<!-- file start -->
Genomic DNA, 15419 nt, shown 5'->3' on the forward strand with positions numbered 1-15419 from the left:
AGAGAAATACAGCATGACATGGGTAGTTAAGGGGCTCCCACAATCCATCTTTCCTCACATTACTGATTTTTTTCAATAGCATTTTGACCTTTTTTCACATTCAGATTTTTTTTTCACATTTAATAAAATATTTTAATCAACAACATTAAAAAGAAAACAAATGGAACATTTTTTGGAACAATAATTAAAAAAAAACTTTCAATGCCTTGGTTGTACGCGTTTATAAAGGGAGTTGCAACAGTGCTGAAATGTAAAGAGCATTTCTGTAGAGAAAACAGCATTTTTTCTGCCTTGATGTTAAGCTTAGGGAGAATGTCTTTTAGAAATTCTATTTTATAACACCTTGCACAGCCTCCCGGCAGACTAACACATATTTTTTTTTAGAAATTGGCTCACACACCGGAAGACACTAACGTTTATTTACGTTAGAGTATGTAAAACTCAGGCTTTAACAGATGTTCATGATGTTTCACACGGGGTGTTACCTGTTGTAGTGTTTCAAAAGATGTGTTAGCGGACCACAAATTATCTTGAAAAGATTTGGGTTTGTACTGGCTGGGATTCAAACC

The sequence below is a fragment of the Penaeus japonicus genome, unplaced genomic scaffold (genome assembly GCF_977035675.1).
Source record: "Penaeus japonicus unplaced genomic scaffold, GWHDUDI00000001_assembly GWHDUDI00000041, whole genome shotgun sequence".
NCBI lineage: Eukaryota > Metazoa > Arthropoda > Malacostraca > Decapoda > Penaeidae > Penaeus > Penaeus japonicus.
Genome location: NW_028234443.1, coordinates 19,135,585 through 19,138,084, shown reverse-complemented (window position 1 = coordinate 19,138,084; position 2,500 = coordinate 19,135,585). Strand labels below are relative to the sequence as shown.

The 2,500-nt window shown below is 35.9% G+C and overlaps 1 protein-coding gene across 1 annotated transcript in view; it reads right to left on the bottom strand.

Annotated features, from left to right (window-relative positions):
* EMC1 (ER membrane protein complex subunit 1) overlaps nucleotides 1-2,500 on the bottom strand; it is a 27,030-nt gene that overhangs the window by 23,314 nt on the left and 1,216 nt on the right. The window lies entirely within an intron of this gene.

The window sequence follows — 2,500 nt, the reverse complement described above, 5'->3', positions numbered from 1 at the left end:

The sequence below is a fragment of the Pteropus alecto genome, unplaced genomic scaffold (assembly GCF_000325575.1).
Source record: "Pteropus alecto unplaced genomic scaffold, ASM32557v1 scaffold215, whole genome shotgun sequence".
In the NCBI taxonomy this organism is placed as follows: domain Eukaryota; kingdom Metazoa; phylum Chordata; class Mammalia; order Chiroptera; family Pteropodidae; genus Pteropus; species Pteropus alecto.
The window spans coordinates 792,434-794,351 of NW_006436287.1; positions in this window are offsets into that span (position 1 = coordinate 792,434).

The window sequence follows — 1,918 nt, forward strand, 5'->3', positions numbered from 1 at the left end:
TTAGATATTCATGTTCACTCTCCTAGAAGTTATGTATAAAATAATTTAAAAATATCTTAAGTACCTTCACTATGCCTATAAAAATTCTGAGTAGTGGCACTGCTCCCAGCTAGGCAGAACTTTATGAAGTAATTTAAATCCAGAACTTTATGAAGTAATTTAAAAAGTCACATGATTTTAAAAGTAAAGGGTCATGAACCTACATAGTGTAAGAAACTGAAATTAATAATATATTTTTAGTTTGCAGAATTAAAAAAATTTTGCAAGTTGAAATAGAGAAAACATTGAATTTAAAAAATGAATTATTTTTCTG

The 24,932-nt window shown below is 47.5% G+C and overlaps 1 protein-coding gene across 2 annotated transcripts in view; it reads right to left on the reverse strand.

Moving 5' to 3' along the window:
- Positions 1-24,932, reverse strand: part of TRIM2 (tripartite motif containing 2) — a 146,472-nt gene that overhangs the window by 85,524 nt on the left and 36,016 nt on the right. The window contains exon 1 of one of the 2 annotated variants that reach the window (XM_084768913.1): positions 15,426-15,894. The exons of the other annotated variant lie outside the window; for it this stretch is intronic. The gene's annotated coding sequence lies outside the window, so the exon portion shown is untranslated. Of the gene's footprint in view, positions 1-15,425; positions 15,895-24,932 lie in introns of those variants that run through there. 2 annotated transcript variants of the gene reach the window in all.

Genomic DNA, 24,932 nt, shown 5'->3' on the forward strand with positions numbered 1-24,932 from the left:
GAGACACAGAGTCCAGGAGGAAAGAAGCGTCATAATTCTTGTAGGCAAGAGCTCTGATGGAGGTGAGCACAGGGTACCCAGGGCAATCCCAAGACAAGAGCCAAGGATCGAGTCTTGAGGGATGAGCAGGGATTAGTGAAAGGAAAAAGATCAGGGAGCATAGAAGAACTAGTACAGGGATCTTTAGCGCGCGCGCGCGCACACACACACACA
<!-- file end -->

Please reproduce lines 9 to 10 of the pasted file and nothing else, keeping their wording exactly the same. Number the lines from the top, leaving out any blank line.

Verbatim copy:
* EMC1 (ER membrane protein complex subunit 1) overlaps nucleotides 1-2,500 on the bottom strand; it is a 27,030-nt gene that overhangs the window by 23,314 nt on the left and 1,216 nt on the right. The window lies entirely within an intron of this gene.

The window sequence follows — 2,500 nt, the reverse complement described above, 5'->3', positions numbered from 1 at the left end: